Feldman may be complaining about how he is “rejected,” but the truth is, he rejected the values of his people, his community, and his religion when he chose to marry a non-Jew. To reject others, then claim YOU are the rejected one is not only dishonest, it is, I believe, a symptom of a psychiatric problem.
I remember when my son was only four. The little girl across the street was playing with him, and the girl’s mother, in a moment of teasing, said, “Are you going to marry Gabriella some day?”
My son, without blinking, stated, “She is not a Jew. I could never marry her.”
If this is not taught from the earliest age, if this is not insisted upon throughout their lives, then our children will think it is not an important issue.
I have boys, and as a mother of boys, it is the MOST important issue. If they marry a non-Jew, my grandchildren are not Jewish. This is unacceptable to me, and I have made that VERY VERY clear.
Noah Feldman's intimate critique in the Times seen as raising the question of how to deal with Jews who marry out
Gary Rosenblatt - Editor And Publisher
However tempting, it would be a mistake to dismiss Harvard Law professor Noah Feldman’s personal and pointed critique of Modern Orthodoxy in The New York Times Magazine last Sunday (“Orthodox Paradox”) as merely The Big Kvetch.
His essay, sure to provide fodder for numerous sermons this Shabbat, is a long and bitter complaint that despite his numerous and remarkable professional accomplishments, he has been snubbed by the Brookline, Mass., yeshiva high school from which he graduated with honors in the 1980s.
Despite the fact that Feldman was valedictorian of his class at Harvard, a Rhodes Scholar and Truman Scholar who completed his doctorate at Oxford in record time and went on to help craft the Iraqi constitution, he and his then-girlfriend were literally cropped out of a reunion picture of Maimonides School graduates published in the alumni newsletter some years ago, and none of the personal updates he has sent in since have been published. Why? Because the girlfriend — now wife — is Korean-American. Not Jewish.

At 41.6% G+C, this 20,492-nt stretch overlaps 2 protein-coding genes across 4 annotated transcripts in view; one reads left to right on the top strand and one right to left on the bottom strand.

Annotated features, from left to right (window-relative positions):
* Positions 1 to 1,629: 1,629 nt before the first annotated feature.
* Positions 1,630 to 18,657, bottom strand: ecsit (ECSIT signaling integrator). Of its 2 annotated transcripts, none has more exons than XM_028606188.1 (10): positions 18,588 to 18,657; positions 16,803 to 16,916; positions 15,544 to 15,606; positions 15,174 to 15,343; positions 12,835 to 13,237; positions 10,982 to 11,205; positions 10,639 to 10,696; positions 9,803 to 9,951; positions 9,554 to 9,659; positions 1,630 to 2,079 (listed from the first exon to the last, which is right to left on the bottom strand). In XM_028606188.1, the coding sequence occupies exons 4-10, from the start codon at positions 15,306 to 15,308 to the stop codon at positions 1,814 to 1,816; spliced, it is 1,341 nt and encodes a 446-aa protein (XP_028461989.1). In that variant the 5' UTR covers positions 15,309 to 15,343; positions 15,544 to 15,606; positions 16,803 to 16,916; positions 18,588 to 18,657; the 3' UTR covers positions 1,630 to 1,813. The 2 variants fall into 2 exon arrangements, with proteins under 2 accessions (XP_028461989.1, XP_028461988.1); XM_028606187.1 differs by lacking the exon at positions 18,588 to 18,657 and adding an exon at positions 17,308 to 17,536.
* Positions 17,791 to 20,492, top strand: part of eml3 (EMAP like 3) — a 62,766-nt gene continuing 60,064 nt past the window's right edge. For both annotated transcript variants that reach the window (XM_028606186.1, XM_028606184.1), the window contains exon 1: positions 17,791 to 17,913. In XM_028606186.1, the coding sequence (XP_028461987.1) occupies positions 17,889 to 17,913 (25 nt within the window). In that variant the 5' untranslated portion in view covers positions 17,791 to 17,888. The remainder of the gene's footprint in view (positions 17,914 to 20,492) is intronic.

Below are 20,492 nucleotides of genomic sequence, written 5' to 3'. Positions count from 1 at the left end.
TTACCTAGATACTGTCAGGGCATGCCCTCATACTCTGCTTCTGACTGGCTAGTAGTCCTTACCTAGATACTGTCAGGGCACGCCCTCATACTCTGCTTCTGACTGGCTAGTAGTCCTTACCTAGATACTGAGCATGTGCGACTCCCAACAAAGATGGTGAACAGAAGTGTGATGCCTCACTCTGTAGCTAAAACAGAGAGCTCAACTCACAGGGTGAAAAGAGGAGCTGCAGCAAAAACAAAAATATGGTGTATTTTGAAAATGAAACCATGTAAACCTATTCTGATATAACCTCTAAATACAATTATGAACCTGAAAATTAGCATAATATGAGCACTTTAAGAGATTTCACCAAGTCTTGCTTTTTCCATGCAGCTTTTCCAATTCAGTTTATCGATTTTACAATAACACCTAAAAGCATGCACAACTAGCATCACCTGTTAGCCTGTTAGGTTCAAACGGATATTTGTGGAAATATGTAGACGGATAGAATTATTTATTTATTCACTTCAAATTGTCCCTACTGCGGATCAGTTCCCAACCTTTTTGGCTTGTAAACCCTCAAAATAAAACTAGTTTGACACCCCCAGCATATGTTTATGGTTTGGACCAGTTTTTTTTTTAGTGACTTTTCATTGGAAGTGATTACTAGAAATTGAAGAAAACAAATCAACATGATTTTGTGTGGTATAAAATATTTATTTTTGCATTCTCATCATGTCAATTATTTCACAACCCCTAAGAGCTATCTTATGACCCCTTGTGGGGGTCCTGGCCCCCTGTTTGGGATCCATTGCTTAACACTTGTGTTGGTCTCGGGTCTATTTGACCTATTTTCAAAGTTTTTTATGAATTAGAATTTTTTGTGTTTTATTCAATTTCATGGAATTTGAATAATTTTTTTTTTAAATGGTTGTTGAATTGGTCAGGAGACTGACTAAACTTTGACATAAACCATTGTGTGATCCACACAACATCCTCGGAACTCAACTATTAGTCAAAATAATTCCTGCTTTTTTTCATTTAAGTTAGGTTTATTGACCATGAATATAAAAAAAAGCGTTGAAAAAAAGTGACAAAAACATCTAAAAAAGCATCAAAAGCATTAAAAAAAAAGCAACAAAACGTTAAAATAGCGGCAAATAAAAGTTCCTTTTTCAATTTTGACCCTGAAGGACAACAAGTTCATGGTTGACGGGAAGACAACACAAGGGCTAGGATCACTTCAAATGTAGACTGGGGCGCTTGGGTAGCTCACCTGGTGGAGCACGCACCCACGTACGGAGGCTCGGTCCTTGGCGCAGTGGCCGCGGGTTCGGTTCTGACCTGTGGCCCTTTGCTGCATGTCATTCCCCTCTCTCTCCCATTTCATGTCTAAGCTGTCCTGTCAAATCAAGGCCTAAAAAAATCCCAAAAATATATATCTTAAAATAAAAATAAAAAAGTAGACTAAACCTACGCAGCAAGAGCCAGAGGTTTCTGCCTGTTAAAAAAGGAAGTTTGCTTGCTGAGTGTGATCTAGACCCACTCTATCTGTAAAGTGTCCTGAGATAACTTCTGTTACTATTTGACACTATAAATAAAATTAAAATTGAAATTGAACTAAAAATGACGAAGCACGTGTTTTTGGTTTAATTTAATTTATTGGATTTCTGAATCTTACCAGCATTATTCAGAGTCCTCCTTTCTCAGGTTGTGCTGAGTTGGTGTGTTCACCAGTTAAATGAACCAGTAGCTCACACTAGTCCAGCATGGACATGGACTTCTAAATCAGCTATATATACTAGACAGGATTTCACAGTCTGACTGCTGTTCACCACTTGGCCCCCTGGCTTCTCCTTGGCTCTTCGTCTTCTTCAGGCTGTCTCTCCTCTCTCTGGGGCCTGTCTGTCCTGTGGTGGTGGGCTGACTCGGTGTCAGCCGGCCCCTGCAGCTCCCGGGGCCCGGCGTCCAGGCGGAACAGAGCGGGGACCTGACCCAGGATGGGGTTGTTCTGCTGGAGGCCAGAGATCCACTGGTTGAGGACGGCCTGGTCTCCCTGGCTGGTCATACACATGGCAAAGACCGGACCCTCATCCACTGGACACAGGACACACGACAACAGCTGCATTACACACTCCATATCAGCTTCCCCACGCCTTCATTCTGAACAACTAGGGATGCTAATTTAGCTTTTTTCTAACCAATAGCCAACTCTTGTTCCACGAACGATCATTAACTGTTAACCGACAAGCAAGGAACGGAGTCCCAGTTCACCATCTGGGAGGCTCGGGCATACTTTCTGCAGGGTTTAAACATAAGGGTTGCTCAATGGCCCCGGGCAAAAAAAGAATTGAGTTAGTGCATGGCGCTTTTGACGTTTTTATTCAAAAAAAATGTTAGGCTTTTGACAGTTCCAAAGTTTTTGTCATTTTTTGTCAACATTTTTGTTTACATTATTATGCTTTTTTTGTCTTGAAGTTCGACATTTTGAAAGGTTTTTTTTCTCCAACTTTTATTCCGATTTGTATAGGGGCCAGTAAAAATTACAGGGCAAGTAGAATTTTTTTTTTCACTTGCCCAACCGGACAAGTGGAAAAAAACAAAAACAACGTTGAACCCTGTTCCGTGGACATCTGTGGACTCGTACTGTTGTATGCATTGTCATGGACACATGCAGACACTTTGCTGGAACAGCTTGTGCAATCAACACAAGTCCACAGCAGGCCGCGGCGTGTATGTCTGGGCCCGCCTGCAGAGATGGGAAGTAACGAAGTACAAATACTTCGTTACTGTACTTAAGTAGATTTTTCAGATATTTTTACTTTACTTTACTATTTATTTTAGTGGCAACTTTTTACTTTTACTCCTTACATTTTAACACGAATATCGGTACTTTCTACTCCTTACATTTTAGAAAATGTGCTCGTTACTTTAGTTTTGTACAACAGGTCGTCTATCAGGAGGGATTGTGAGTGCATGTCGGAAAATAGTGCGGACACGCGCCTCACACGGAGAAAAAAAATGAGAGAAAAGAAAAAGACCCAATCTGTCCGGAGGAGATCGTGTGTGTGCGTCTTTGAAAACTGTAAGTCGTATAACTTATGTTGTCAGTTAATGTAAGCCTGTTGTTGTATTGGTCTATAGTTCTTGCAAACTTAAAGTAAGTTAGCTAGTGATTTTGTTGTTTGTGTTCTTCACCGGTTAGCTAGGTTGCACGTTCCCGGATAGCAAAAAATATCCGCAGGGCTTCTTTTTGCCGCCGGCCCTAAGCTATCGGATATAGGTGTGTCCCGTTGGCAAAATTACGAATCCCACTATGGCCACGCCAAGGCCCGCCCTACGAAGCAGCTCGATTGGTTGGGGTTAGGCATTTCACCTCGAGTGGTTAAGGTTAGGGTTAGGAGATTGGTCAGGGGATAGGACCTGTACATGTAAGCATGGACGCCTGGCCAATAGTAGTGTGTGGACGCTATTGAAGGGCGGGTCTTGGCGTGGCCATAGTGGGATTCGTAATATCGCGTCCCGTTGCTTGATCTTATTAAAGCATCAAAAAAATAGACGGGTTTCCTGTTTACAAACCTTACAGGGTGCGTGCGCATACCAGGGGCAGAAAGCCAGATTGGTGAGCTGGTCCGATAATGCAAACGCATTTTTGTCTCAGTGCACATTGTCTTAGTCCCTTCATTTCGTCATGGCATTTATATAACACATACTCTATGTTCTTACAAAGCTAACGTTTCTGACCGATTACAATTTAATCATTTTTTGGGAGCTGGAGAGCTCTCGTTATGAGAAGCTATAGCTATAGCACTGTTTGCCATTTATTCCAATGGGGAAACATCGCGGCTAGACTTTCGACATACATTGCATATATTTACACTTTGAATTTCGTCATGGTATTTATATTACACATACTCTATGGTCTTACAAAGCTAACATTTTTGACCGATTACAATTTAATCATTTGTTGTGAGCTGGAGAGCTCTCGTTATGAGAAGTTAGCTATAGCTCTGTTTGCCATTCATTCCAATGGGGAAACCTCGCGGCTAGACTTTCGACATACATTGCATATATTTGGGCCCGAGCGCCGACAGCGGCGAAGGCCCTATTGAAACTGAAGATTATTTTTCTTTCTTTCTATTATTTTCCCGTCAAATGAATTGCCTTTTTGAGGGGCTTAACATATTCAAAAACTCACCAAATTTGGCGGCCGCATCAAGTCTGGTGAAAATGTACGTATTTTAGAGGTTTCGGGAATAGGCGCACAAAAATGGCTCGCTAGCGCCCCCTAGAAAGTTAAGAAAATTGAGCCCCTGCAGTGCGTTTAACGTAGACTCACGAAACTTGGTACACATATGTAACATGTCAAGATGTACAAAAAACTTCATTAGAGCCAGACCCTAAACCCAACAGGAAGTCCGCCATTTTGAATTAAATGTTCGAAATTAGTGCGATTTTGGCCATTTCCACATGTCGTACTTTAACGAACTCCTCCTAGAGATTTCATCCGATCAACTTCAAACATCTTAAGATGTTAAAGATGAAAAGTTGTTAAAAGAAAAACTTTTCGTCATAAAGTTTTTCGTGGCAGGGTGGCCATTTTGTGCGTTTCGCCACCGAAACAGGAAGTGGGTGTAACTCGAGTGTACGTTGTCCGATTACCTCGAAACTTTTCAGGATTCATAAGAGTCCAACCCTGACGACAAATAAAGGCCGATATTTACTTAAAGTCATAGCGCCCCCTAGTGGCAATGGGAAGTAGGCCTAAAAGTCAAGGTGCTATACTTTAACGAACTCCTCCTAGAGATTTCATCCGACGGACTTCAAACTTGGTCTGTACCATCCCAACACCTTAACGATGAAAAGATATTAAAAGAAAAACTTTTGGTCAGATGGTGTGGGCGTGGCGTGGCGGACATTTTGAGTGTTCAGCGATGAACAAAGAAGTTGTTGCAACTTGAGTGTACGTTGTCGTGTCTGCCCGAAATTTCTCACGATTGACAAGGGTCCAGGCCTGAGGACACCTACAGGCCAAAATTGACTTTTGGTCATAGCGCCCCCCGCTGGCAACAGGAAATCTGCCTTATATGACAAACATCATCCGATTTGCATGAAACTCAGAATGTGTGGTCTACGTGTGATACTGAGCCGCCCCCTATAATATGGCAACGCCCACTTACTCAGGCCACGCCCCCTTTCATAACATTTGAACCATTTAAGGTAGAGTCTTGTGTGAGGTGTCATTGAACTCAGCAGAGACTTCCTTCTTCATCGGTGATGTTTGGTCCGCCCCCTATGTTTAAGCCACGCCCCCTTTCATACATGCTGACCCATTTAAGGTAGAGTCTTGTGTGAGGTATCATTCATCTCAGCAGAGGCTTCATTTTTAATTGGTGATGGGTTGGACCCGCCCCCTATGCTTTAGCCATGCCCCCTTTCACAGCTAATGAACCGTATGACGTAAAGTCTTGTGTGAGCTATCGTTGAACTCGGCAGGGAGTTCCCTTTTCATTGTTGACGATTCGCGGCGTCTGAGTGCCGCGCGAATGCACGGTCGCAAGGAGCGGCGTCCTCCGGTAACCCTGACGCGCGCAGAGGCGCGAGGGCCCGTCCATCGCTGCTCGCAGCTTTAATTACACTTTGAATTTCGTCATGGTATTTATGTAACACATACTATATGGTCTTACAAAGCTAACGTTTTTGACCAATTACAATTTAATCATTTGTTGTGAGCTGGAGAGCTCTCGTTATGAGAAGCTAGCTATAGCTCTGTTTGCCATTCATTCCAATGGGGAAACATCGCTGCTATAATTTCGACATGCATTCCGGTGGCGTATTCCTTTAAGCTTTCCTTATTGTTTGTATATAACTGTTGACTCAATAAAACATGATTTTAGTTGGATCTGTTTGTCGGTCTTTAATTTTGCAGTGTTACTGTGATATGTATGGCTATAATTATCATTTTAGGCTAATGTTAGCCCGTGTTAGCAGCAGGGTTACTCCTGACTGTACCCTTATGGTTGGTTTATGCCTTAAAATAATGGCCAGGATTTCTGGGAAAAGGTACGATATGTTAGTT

And Feldman, who aptly describes the yeshiva’s goals of “reconciling the vastly disparate values of tradition and modernity” as seeking to combine “Slobodka and St. Paul’s,” maintains that he has been rejected by his community despite the fact that he has “tried in my own imperfect way to live up to values that the school taught me, expressing my respect and love for the wisdom of the tradition while trying to reconcile Jewish faith with scholarship and engagement in the public sphere.”
Poor Noah, one may think on first read. How primitive and unfair for his former yeshiva to refuse to publicly acknowledge his successes.
But as one continues to read Feldman’s essay, we see that it is he who is unfair in expecting to be lauded by a community whose values he has rejected and in crafting an intellectually dishonest case for himself.
Still, the implicit and more lasting question raised by the essay is how should the Jewish community in general, and the Orthodox community in particular, deal with Jews who have married out?
Sending a message to our children that we deeply value in-marriage for social, religious and communal reasons is all well and good, but what do we do after the fact, once they’ve chosen a non-Jewish partner and conversion is not a part of the conversation?
As for Feldman’s arguments, in insisting that Maimonides himself, the 12th century rabbinic scholar and philosopher, believed that knowing the world was the best way to know God, he ignores the fact that it was Maimonides who codified Jewish law, established the 13 principles of faith, and insisted on adherence to halacha.